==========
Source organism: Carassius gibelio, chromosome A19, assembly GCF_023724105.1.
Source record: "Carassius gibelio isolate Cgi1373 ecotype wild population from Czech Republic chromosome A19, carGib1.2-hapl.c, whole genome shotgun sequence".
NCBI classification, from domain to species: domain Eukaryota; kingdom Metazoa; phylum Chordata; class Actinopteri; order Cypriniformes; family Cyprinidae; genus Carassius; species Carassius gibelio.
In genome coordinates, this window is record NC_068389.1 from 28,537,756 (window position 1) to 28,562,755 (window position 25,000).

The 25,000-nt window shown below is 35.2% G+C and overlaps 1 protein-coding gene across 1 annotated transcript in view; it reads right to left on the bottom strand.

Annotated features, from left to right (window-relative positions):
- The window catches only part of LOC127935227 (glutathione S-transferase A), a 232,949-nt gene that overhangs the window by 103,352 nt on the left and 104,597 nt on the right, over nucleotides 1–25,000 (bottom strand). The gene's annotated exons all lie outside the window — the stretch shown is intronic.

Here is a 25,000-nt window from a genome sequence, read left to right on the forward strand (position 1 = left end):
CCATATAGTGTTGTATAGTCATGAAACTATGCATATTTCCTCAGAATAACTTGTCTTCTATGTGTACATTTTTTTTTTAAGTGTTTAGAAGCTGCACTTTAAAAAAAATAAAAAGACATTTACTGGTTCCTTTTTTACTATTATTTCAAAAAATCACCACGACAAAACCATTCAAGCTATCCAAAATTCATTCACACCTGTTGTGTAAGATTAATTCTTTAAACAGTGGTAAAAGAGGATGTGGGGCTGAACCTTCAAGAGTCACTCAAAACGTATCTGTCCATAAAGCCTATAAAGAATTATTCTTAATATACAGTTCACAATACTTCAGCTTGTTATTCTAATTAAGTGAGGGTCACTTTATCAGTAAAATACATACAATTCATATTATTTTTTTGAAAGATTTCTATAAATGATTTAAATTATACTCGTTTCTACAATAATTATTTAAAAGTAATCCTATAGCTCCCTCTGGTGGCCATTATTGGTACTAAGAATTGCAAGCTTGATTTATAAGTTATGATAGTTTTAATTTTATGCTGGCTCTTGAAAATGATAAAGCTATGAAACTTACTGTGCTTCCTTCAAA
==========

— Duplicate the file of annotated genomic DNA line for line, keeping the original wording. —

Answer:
Source organism: Carassius gibelio, chromosome A19, assembly GCF_023724105.1.
Source record: "Carassius gibelio isolate Cgi1373 ecotype wild population from Czech Republic chromosome A19, carGib1.2-hapl.c, whole genome shotgun sequence".
NCBI classification, from domain to species: domain Eukaryota; kingdom Metazoa; phylum Chordata; class Actinopteri; order Cypriniformes; family Cyprinidae; genus Carassius; species Carassius gibelio.
In genome coordinates, this window is record NC_068389.1 from 28,537,756 (window position 1) to 28,562,755 (window position 25,000).

The 25,000-nt window shown below is 35.2% G+C and overlaps 1 protein-coding gene across 1 annotated transcript in view; it reads right to left on the bottom strand.

Annotated features, from left to right (window-relative positions):
- The window catches only part of LOC127935227 (glutathione S-transferase A), a 232,949-nt gene that overhangs the window by 103,352 nt on the left and 104,597 nt on the right, over nucleotides 1–25,000 (bottom strand). The gene's annotated exons all lie outside the window — the stretch shown is intronic.

Here is a 25,000-nt window from a genome sequence, read left to right on the forward strand (position 1 = left end):
CCATATAGTGTTGTATAGTCATGAAACTATGCATATTTCCTCAGAATAACTTGTCTTCTATGTGTACATTTTTTTTTTAAGTGTTTAGAAGCTGCACTTTAAAAAAAATAAAAAGACATTTACTGGTTCCTTTTTTACTATTATTTCAAAAAATCACCACGACAAAACCATTCAAGCTATCCAAAATTCATTCACACCTGTTGTGTAAGATTAATTCTTTAAACAGTGGTAAAAGAGGATGTGGGGCTGAACCTTCAAGAGTCACTCAAAACGTATCTGTCCATAAAGCCTATAAAGAATTATTCTTAATATACAGTTCACAATACTTCAGCTTGTTATTCTAATTAAGTGAGGGTCACTTTATCAGTAAAATACATACAATTCATATTATTTTTTTGAAAGATTTCTATAAATGATTTAAATTATACTCGTTTCTACAATAATTATTTAAAAGTAATCCTATAGCTCCCTCTGGTGGCCATTATTGGTACTAAGAATTGCAAGCTTGATTTATAAGTTATGATAGTTTTAATTTTATGCTGGCTCTTGAAAATGATAAAGCTATGAAACTTACTGTGCTTCCTTCAAA